Many developing countries have extremely weak public health systems. About 80% of India’s health care delivery system is through the private sector. This makes it even more complex to deal with it, because the role of primary health centres in community health is very crucial – whether we are dealing with non communicable diseases (NCDs) or communicable diseases (CDs).
The last few years have seen a tremendous increase in funding for some diseases like HIV/AIDS in comparison to the so called non sexy illnesses like tuberculosis, diabetes and acute respiratory infections (ARIs). According to the first ever Acute Respiratory Infections Atlas published very recently, ARIs are the third largest cause of mortality in the world and take twice the toll in lives lost, as compared to HIV. Still only about 1% ($32 million) of all pharmaceutical research/development funding was spent on research for ARIs in 2007 as compared to $1.1 billion spent on HIV related research. According to Peter Baldini, CEO, World Lung Foundation, "We know that at least four million people die from ARIs, yet the global health community does not even recognize them as a distinct disease group."
So despite being major killers, some diseases may receive a fraction of government and donor agency support, for various inexplicable reasons. This disproportionate funding should be viewed as a positive problem, according to Dr Anil Kapur, President, World Diabetes Foundation (WDF).
He says that "The past 20 years have witnessed a tremendous amount of health development systems emerging and we must compliment the world community to have come together to provide that sort of assistance. It started with the activism of HIV/AIDS, justifiably at the point of time where people felt the need of help, which was provided. We have thus built some systems to deal with the issue. Over a period of time we are learning that some actions we took to deal with different health problems (like HIV/TB, malaria, etc) might not have been appropriate. The debate about disproportionate funding in some health sectors has started to happen. I am positive that there will be more equity in the distribution of resources. The clear issue is that if money goes not only to provide drug treatment, but to improve health systems, then we can surely reap better benefits. Funding should be for health and local governments should be allowed to allocate funds according to specific needs."
It indeed is an artificial way of looking at health issues by compartmentalizing communicable and non communicable diseases. Dr Kapur rightly believes that the same public health principles apply to both. For example, if an index case of a communicable disease like tuberculosis is identified, we try to provide a protective environment, where people surrounding this person are tested so that infection does not spread. In diabetes too, when an index case is identified, the family members should be given appropriate advice as they share the same risk behaviour as the index case. Another example is the issue of HIV/AIDS. When patients are given anti retro viral treatment (ART), many of them may develop metabolic syndrome, over a period of time as part of side effects of the drugs. Should they not be treated for diabetes, which they develop as a side effect?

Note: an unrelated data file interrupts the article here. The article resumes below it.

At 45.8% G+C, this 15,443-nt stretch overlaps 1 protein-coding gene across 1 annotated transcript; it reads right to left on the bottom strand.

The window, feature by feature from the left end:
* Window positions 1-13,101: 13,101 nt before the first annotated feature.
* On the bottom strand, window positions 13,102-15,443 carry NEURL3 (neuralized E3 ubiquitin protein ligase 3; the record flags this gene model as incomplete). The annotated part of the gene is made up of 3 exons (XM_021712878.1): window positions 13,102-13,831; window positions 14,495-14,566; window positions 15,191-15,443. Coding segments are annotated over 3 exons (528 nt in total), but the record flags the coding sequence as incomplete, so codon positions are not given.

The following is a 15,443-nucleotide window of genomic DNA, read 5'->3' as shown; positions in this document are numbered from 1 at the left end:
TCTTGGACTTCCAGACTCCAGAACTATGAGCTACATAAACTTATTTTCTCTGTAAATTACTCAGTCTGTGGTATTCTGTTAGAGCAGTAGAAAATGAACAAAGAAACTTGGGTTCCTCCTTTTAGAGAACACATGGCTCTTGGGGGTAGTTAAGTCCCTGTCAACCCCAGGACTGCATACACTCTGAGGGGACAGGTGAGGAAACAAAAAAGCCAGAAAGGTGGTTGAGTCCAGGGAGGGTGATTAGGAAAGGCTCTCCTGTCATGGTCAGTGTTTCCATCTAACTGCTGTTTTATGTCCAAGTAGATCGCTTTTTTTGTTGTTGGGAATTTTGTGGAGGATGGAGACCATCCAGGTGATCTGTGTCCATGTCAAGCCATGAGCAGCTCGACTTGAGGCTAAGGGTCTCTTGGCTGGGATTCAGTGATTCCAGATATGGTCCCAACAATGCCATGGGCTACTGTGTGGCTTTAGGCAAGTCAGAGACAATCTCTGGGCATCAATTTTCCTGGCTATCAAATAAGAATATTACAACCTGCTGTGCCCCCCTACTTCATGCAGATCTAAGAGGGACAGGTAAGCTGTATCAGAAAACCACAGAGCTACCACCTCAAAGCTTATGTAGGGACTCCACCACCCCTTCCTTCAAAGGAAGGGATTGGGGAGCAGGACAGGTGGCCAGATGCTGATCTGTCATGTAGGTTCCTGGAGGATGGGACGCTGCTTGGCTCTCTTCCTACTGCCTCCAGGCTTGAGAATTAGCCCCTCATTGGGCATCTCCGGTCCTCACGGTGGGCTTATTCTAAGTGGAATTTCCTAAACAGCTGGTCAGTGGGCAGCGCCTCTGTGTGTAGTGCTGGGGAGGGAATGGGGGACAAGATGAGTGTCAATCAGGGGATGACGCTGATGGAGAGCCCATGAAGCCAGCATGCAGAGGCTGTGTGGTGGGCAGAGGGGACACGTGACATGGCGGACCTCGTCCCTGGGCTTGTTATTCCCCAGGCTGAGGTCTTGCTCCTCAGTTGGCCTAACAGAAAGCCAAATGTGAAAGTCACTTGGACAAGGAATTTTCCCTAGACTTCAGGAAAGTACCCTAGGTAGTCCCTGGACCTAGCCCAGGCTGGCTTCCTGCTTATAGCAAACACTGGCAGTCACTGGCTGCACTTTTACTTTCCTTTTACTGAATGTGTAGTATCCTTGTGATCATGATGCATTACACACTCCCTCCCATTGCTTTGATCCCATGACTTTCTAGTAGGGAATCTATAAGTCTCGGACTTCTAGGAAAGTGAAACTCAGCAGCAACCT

A mother on ART to prevent mother to child transmission, may develop gestational diabetes. And then we will not be able to separate the two issues. To me linking maternal health and prevention of future diabetes is a very relevant issue.
The whole field of foetal origins of adult diseases has come to the forefront as the first 1000 days of life since conception are very crucial in determining our future health. If a mother is undernourished, she will give birth to a small weight gestational baby. If this happens to be a girl child, she might develop gestational diabetes and/or other diseases later, and pass the risks to her offspring.
Hence maternal and child health forms the backbone of all health care systems. We need to integrate all these critical public health issues at the primary care level. TB, HIV/AIDS, diabetes are all becoming chronic diseases, and should not be compartmentalized. Dr Kapur feels that we should talk to each other and do not compartmentalize. It is time that organizations, agencies, and specialists reach out to each other and understand the problems of health care delivery. Then we can resolve the issue of equity and imbalance in resources.
We need to build public health systems where we are able to provide knowledge and information about relevant illnesses, in a given community, and use that to provide them basic curative services. This is the real challenge.
Shobha Shukla - CNS
(The author is the Editor of Citizen News Service (CNS) and also serves as the Director of CNS Diabetes Media Initiative (CNS-DMI). She has worked earlier with State Planning Institute, UP. She was supported by the Stop TB Partnership to write from the 41st Union World Conference on Lung Health, Berlin, Germany (11-15 November 2010). Email: firstname.lastname@example.org, website: www.citizen-news.org)
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